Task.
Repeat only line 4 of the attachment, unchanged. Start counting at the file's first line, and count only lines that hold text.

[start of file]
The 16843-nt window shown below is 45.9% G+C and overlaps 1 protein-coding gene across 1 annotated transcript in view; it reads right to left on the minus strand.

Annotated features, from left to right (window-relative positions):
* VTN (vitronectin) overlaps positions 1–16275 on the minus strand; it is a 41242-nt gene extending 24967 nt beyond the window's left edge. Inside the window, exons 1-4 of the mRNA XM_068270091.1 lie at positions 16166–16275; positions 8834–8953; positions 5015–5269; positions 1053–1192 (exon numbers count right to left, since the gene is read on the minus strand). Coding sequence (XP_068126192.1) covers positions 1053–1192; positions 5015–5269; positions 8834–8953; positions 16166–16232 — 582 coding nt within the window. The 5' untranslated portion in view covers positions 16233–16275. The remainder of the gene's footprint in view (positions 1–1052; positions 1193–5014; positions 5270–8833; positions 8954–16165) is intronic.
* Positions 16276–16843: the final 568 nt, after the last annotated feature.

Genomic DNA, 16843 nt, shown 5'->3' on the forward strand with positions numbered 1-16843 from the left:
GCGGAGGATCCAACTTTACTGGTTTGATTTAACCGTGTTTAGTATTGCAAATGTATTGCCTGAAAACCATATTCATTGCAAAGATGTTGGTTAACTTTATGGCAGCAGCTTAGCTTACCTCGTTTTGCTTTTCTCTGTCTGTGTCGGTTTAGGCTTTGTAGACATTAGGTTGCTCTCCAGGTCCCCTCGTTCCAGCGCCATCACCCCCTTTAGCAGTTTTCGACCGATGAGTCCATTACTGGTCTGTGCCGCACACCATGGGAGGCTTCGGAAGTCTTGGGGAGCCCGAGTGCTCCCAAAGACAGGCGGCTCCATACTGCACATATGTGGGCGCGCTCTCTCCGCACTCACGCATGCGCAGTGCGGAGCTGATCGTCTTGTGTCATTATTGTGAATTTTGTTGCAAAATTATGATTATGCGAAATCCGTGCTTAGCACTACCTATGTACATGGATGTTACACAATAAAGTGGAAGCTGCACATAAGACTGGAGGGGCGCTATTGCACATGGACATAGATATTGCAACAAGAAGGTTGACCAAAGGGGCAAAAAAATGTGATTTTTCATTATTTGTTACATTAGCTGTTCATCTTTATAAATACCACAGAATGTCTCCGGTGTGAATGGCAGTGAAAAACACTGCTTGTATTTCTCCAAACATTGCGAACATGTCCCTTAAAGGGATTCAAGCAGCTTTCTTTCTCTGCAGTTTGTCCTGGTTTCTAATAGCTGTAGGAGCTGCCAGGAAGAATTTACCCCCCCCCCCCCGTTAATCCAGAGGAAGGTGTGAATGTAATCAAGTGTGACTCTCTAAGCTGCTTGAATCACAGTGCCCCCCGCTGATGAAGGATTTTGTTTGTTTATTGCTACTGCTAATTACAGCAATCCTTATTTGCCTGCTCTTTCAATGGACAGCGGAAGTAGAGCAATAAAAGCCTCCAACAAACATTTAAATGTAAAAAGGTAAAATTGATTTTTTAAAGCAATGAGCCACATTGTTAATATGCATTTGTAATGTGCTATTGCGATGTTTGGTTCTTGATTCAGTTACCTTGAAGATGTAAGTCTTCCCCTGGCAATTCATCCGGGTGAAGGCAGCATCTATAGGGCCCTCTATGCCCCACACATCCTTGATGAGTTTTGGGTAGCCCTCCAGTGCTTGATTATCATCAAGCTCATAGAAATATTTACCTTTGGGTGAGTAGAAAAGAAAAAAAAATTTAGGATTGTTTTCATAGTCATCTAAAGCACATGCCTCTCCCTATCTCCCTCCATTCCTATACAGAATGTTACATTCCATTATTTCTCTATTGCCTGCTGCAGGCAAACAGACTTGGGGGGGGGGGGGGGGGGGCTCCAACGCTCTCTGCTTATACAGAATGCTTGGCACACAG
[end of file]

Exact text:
* Positions 16276–16843: the final 568 nt, after the last annotated feature.